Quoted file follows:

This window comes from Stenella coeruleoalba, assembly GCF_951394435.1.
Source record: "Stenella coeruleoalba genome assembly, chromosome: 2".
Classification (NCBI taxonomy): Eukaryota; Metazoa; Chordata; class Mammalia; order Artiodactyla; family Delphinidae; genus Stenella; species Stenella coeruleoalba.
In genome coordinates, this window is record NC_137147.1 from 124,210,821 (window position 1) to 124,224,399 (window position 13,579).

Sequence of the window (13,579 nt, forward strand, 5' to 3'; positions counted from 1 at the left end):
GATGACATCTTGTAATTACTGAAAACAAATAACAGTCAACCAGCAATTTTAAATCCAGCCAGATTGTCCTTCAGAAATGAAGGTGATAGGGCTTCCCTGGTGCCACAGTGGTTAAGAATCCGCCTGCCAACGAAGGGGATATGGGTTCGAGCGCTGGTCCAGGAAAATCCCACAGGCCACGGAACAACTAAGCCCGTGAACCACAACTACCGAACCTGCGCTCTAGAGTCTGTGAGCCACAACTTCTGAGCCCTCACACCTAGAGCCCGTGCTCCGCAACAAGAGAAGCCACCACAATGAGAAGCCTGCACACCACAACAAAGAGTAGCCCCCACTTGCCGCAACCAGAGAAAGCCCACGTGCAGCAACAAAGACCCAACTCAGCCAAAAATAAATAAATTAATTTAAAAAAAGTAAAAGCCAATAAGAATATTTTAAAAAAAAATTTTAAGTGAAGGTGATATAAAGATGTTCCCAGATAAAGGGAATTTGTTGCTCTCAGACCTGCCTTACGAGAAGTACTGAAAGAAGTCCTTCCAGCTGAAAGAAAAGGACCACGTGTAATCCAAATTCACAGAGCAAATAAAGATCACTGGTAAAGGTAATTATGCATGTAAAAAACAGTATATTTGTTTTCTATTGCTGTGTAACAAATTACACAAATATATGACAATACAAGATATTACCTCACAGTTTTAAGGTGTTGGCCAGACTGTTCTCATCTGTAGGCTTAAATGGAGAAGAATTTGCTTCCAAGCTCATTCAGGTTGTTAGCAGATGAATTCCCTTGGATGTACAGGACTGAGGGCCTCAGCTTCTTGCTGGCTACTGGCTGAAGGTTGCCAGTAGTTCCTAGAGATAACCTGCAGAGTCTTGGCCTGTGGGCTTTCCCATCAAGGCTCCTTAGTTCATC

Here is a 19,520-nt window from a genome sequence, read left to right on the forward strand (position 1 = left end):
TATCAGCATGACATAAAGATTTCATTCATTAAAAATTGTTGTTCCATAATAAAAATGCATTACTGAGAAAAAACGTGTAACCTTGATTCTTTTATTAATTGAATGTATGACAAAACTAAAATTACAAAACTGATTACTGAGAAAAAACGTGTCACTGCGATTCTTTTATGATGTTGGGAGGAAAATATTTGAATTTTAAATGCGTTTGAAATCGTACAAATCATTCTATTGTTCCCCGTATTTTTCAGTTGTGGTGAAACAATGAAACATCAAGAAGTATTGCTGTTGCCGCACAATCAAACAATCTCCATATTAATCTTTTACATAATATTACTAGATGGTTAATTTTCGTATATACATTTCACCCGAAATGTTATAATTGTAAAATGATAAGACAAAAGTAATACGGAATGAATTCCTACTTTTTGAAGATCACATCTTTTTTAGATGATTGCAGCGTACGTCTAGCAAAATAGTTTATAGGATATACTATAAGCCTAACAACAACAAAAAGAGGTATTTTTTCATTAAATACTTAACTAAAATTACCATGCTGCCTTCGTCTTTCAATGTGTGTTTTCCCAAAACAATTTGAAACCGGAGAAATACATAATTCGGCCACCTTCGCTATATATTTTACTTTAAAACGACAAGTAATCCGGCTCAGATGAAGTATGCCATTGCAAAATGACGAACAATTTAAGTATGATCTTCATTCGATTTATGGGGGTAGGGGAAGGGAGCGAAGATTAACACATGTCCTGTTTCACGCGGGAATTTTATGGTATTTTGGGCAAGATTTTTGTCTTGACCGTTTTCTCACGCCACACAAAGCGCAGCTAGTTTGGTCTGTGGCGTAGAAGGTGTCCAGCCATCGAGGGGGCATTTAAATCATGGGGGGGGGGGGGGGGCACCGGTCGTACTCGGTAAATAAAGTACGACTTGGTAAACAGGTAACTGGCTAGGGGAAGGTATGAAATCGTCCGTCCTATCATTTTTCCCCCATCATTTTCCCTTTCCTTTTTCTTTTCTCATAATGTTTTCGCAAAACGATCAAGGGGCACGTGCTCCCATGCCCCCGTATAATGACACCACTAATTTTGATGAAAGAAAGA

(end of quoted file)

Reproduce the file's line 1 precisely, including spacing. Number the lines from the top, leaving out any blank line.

This window comes from Stenella coeruleoalba, assembly GCF_951394435.1.